“Can you recommend a good arrangement of XYZ piece?”
This is often a difficult question to answer. What makes an arrangement “good” for me, may be the exact opposite of what makes it “good” for you. I may like lots of notes; you would prefer a simpler texture. I may like unusual harmonies; you want something that sounds like you expect. I want chords; you want arpeggios. Po-tay-to, po-tah-to.
While there are some objective measures of a good arrangement, often the choice is purely a matter of taste. On the one hand, this makes choosing simple. You just have to choose one you like. There are a couple of other important considerations too, however, and even when you get those right, it’s still a bit of a hit or miss process.
Ideally, you would like to buy an arrangement, knowing that it would sound right to you, be playable for you and not take you too long to learn.
The good news is that it’s easier than ever to find out what an...
We have been taught that hard work is the key to success. As James Cash (J. C.) Penney quipped, “I do not believe in excuses. I believe in hard work as the prime solvent of life's problems.”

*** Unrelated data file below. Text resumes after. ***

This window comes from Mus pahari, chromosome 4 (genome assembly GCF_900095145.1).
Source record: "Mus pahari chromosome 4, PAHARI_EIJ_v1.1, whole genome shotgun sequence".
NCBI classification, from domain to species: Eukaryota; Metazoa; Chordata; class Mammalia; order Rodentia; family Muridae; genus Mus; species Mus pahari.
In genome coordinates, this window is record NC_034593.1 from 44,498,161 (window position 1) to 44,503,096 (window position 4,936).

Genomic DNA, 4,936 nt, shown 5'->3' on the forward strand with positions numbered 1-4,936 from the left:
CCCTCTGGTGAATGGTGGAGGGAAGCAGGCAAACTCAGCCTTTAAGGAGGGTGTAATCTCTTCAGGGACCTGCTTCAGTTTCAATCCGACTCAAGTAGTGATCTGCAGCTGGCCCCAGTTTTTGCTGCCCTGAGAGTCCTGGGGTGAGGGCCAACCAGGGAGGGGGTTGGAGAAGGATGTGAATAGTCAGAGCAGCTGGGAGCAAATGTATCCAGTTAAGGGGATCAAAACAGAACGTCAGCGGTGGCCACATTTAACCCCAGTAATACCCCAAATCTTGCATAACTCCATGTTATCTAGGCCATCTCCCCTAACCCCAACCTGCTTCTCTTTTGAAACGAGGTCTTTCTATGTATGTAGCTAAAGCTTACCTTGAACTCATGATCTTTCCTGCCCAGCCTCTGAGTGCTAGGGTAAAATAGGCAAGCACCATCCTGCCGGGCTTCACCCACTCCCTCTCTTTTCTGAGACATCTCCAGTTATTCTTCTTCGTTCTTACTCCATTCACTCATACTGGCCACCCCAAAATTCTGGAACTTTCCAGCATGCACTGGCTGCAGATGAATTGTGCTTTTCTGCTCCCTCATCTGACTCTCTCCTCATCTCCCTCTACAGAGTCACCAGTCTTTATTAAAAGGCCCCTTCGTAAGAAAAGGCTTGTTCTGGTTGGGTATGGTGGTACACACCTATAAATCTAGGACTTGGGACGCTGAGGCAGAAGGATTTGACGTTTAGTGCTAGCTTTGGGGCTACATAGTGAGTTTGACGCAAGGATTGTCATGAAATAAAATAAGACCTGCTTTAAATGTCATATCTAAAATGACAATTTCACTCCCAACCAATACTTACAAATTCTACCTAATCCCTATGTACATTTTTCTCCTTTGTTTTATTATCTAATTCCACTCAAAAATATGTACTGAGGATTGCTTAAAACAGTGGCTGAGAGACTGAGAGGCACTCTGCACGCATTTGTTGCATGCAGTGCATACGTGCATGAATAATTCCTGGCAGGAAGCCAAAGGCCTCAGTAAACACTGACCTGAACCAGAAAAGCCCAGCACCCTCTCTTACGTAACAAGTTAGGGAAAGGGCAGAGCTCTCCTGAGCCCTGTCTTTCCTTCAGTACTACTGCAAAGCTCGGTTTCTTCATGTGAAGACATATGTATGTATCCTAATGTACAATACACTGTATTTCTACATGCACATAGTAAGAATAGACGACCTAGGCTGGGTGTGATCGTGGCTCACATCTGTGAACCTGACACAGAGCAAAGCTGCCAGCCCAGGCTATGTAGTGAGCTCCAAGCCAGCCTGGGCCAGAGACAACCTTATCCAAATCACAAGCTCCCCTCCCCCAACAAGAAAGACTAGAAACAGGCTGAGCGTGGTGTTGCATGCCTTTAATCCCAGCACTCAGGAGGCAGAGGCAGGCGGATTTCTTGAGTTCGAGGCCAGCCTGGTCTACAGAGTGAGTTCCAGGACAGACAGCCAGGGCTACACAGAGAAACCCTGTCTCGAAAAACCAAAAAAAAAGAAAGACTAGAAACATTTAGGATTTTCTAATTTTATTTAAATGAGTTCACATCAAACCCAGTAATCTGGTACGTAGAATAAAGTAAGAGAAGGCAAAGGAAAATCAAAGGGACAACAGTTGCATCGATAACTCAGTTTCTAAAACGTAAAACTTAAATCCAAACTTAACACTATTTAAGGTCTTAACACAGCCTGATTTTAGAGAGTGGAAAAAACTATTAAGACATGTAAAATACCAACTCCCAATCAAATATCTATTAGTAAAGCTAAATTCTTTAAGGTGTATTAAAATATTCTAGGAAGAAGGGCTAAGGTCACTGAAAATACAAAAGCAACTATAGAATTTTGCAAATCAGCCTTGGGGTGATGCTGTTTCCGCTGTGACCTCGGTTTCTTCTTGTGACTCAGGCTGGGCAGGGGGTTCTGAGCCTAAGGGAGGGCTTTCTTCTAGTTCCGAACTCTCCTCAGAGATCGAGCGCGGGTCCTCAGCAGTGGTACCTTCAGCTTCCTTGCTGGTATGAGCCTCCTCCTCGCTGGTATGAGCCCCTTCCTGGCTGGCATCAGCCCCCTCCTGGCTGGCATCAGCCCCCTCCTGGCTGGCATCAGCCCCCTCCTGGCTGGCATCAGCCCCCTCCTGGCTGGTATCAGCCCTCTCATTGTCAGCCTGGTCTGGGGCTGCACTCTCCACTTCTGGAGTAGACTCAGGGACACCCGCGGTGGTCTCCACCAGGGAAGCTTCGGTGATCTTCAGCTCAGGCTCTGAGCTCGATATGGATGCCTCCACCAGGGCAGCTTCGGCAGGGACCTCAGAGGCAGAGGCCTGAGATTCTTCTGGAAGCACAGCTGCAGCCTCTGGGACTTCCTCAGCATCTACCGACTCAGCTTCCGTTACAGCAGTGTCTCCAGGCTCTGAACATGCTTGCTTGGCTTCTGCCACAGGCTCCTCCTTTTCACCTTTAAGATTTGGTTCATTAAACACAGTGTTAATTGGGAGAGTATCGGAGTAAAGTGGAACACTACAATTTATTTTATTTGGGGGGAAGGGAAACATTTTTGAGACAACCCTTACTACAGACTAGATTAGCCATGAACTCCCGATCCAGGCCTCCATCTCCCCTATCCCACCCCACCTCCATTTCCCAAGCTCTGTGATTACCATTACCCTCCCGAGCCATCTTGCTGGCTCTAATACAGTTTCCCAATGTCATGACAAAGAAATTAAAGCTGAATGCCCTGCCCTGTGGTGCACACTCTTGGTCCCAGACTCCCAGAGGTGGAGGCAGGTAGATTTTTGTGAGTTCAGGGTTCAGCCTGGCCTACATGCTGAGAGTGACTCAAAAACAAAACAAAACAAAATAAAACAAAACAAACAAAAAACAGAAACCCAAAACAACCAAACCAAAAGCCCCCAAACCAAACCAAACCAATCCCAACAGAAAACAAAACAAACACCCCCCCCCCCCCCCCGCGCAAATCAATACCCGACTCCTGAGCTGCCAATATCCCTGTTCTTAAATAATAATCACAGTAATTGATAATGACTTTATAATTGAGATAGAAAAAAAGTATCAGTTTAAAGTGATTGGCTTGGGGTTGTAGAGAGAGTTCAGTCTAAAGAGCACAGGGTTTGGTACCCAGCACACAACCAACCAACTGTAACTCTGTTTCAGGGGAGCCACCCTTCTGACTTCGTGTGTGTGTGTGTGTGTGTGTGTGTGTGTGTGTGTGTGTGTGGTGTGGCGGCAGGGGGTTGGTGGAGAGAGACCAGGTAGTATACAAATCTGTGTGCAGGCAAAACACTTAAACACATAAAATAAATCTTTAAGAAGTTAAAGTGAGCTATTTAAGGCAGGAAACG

As musicians, we understand the value of hard work, of putting in the practice time. When we encounter passages that confound our technique, we “take it to the woodshed” to put in more repetitions. When we have a performance coming up, we increase our efforts. No one has to tell us that excuses won’t make you play better.
But sometimes hard work actually prevents you from getting the results you want.
If you’re working on the wrong things, it doesn’t matter how much work you do; you will just be spinning your wheels. Plus, when you’re just spinning your wheels, you’re not only putting effort into something that won’t help you, but you’re also digging yourself in deeper. You’re wasting time that should be spent on what will...